In solving problems in music, one learns perseverance and also develops musical intelligence, a separate trait in the 'theory of multiple intelligences' (both to be expanded up in future blogs). Music study increases the academic (and musical) functions of the brain!
A few specific examples:
Many of the concepts of music and making music are based on math: time signature, beat, and rhythm are just a few examples. By learning how to organize the beat into measures and the rhythm within beats, we are teaching valuable mathematical skills.
Most of the instructions given in music are in Italian. Piano (soft), mezzo-forte (medium loud), Allegro (quickly). Understanding their meaning increases our language awareness. We start to look at the roots of words to find their meaning. Since our language is devised from Latin as it Italian, students learn roots of words and prefixes which help their vocabulary and may even help in their success in language study.
In voice lessons we also analyze the words of the song thus working literary skills. What is the poet really saying with these lyrics from the 16th century? Put it in your own words. How does the character feel at this part of the song when you say 'I love you although I can no longer be with you'. How do you translate this line to English from Italian? Singing lessons go one step further to not only interpret the written word just like you would in English class, but addresses other languages, and how do we communicate those words while we sing?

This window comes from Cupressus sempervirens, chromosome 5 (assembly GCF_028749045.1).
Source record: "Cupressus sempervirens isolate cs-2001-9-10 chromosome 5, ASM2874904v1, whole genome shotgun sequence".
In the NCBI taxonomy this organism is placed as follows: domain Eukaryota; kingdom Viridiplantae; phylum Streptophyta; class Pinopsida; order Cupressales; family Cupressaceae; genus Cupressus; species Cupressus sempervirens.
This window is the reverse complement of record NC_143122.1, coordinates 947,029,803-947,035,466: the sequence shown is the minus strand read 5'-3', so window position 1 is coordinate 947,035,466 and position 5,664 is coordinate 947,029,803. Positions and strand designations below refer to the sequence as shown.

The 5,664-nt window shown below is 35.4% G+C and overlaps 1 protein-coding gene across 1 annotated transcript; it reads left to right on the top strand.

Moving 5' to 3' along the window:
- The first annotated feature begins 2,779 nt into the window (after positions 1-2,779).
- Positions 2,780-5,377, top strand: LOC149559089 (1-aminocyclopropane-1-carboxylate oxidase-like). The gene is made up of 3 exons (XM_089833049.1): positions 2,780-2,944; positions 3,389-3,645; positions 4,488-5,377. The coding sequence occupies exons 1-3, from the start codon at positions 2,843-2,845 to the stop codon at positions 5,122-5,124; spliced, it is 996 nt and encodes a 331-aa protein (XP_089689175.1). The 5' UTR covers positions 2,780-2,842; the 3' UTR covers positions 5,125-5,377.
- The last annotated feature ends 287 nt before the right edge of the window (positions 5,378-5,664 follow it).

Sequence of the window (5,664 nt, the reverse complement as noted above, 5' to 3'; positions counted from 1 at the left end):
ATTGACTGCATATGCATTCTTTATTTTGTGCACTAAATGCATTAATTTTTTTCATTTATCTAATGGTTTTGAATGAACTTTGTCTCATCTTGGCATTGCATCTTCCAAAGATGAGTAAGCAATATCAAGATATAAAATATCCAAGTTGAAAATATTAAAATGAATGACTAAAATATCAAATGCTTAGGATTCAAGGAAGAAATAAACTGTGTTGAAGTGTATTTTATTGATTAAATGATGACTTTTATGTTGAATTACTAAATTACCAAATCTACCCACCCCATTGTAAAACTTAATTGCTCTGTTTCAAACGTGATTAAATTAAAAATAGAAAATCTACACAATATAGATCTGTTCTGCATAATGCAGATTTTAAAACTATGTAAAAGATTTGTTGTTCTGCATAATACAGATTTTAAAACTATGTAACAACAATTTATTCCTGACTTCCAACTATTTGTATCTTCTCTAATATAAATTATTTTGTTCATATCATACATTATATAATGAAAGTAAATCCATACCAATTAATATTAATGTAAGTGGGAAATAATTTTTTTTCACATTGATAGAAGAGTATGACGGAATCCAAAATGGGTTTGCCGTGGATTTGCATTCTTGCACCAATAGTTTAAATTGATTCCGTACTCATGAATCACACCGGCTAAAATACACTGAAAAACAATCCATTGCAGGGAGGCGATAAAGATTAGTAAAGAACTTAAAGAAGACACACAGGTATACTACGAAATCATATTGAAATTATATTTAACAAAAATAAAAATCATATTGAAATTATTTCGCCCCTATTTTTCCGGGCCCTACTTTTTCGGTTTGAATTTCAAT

In voice lessons, we also learn to organize time and dedication to a craft. Organizing time to practice and attention to detail in what and how we practice carries over into academic organization and improved study habits.
We study music for the music itself and the joy it brings us, but the academic benefits of musical study are astounding. Why not encourage lifelong study? Read more later in the month on how music study helps impact concentration!